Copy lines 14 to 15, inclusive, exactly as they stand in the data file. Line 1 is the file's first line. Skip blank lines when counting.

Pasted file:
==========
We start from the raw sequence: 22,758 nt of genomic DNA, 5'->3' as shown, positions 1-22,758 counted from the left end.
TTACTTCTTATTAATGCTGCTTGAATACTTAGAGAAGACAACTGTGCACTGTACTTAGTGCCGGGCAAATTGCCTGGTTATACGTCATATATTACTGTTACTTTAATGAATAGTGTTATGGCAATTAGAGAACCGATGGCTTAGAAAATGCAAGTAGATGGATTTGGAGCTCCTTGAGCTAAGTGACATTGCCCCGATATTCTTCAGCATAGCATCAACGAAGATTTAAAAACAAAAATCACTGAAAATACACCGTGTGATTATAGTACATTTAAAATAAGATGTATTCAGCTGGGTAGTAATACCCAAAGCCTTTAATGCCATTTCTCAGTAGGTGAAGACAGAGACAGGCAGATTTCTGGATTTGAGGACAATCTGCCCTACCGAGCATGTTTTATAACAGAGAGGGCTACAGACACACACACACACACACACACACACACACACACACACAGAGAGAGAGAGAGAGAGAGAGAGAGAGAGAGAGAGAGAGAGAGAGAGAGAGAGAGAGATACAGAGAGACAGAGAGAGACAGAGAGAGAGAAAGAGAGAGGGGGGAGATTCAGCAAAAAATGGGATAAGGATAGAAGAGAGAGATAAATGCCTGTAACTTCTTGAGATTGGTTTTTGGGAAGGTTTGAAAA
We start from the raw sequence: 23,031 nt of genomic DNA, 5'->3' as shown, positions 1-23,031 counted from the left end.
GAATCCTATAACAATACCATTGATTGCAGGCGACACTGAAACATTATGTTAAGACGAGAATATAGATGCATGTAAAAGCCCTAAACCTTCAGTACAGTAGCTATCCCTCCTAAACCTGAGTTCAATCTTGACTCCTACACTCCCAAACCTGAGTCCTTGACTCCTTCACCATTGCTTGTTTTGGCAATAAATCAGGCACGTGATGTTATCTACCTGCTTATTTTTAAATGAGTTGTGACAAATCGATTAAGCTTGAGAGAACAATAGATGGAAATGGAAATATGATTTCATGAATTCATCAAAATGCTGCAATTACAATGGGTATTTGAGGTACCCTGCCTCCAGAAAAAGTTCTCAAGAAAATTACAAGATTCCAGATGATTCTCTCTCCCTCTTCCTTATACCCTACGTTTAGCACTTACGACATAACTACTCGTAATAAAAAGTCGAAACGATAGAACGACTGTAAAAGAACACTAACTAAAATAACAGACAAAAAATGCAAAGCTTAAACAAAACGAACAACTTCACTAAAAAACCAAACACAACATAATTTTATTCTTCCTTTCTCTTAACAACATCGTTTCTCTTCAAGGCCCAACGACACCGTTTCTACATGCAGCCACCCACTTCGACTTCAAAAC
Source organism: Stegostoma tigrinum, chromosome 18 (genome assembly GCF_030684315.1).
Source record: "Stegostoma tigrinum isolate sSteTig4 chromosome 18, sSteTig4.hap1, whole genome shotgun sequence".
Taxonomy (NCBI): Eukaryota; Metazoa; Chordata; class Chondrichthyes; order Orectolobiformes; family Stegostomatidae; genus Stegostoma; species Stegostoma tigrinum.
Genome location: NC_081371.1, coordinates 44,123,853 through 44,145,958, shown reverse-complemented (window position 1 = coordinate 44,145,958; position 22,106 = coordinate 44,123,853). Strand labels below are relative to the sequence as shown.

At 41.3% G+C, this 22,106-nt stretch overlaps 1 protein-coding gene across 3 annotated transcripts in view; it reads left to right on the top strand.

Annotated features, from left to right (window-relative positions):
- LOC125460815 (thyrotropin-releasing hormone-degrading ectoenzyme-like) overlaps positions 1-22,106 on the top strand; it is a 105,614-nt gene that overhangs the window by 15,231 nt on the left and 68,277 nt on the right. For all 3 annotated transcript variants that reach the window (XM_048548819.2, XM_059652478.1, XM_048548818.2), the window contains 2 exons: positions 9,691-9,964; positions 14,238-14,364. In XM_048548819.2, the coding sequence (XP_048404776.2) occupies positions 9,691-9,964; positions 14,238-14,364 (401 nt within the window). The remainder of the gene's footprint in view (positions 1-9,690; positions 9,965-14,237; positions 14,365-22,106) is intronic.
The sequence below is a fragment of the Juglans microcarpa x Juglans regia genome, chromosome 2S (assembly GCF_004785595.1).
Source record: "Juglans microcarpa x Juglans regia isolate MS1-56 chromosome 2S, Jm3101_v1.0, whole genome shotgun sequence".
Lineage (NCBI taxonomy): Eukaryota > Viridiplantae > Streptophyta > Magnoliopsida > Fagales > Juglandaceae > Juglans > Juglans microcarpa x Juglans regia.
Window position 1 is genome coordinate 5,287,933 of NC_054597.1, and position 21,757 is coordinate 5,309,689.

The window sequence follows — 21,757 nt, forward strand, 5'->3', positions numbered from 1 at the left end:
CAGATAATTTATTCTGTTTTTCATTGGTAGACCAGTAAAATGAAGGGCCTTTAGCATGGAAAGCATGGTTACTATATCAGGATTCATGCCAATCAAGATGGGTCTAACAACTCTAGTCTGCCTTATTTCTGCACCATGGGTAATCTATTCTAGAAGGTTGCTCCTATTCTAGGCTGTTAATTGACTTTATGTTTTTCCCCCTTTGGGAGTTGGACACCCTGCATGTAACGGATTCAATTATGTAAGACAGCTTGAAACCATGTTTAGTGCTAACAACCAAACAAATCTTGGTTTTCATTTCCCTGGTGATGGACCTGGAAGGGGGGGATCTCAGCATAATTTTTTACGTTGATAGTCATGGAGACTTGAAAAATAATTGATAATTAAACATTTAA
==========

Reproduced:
Lineage (NCBI taxonomy): Eukaryota > Viridiplantae > Streptophyta > Magnoliopsida > Fagales > Juglandaceae > Juglans > Juglans microcarpa x Juglans regia.
Window position 1 is genome coordinate 5,287,933 of NC_054597.1, and position 21,757 is coordinate 5,309,689.